udge Dawn Hunt is a Big Sister who causes No Trouble, natch.
"Go On An All-New Journey With Santa's Little Helpers."
Little Brother, Big Trouble: A Christmas Adventure is a sequel that once again takes us to the North Pole and into the lives of the reindeer that inhabit the region. Niko (Matthew Boyle), son of world famous reindeer Prancer (Paul Tylak), bemoans the small amount of time he gets to spend with dear old dad. If only dad lived with him and his mom (Susan Scott) then things would be perfect. But when Niko brings forth this idea to his mom, complete with arguments about how nice it would be for her to have someone around to help her with things, she surprises him with the news she's found someone else.
There's a new buck Lenni (Michael Sheehan) in her life and if that wasn't bad enough, Niko learns Lenni has a young son of his own, Jonni (Callum Maloney). So now Niko is expected to not only be cool with the whole situation, he's supposed to be thrilled at becoming an instant big brother. Needless to say, the young reindeer is not on board with the turn of events, and when he has a chance to ditch Jonni, he does.
But wouldn't you know it? The second Niko's back is turned, Jonni is stolen away by the eagles, adversaries of Santa's team of reindeer. But why take Jonni? Well that goes back to the first tale in the life of our little reindeer, The Flight Before Christmas. In that film, Niko's actions led to the death of Black Wolf, brother of White Wolf (Niamh Shaw), the leader of the eagles. And she's not too keen on her brother being gone. But when she realizes she doesn't have Niko but Jonni, it's even better. She'll get rid of both brothers and her revenge will be sweeter. Insert the obligatory happy ending and there you have it.
Little Brother, Big Trouble: A Christmas Adventure is less a film about Christmas (way less) and more (way more) about being okay with divorce and the idea of a blended family. As such, it didn't hit the right festive note I am looking for in a holiday film. It has its merits for kids who are going through a similar situation, but for a purely Christmas film it misses the mark by a country mile.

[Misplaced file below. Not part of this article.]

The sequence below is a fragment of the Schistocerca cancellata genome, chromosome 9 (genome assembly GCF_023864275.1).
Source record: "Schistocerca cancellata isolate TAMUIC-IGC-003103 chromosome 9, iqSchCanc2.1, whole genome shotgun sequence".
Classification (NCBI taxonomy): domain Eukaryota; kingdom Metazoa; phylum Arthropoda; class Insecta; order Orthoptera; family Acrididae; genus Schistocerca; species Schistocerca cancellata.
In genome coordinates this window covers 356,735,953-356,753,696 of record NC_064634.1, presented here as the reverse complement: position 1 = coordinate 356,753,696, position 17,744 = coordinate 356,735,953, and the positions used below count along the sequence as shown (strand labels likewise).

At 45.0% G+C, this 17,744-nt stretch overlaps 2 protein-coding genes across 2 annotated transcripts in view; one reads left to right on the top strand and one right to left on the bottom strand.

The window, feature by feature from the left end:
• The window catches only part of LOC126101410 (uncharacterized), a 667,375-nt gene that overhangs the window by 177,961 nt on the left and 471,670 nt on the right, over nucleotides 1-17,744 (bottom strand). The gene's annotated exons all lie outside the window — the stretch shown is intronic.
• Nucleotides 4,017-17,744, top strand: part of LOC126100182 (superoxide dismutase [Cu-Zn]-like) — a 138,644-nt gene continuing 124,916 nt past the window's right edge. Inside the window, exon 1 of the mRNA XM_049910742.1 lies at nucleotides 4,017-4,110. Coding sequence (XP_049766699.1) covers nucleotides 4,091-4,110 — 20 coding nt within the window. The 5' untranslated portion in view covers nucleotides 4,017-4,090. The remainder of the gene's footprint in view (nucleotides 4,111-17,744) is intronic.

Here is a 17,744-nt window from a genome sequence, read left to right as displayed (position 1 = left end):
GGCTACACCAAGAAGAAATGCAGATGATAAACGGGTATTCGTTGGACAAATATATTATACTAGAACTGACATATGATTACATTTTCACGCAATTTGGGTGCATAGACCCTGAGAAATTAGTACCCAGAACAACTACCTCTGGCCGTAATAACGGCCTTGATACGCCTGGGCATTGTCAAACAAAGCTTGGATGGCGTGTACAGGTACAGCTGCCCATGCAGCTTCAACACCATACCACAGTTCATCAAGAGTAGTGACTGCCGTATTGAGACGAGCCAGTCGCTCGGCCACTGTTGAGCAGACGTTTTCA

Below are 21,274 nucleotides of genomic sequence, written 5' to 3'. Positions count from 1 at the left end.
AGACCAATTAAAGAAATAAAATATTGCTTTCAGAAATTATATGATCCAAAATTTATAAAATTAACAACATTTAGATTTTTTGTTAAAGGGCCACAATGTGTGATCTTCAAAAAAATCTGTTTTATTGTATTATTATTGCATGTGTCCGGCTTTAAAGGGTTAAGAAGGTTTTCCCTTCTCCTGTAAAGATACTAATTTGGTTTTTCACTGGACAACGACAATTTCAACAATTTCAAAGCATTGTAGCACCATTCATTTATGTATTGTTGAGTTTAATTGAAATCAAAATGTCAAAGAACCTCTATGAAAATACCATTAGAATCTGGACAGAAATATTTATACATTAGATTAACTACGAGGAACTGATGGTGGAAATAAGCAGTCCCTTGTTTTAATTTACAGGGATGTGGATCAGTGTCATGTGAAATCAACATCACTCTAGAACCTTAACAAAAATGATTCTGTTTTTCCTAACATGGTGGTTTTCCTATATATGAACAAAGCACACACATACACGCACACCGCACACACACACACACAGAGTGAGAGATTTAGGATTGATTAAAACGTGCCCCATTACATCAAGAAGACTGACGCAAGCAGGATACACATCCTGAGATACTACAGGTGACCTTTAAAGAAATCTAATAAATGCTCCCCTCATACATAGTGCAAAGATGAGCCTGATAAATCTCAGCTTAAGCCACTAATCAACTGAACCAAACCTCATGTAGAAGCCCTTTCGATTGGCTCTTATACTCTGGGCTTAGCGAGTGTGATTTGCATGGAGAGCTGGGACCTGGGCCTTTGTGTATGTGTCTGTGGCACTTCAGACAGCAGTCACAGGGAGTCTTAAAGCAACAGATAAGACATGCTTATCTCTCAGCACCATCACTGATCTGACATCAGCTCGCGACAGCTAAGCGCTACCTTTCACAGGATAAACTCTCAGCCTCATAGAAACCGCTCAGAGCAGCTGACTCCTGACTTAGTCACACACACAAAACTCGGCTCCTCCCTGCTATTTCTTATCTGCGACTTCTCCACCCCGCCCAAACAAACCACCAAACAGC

The picture, a 1.85:1 video transfer, is an interesting amalgamation. Care is taken to detail textures like wood to a really lovely degree and scenes like the one inside of the factory are great. However this same attention to detail is not equally applied throughout the film leaving some portions feeling unbalanced, especially those which feature wide shots of the eagles' domain. In those shots the rock formations feel flat and clearly lack texture. Otherwise the palette is nicely saturated. Overall kids will not care but I do. The audio is a nice surprise with a Dolby Digital 5.1 track, which holds up well to the task. There's no separation of the audio spaces and each level blends well.
The special feature is a collection of featurettes which were actually interesting. "From Script to Screen" showcases the journey the story takes from the printed page to the screen. "At the Scoring Session" is a picture-in-picture format which plays part of the movie as well as the orchestra as they play the score. "Getting it Onto the Screen" talks about some of the design elements the filmmakers consider.
Little Brother, Big Trouble: A Christmas Adventure is not your typical holiday story. It's more about accepting when your family changes than about anything else. Sure the animals are cute, but if it's a Christmas story you're after, this will disappoint. However if you like your tales with a side of life lesson then snatch this up.
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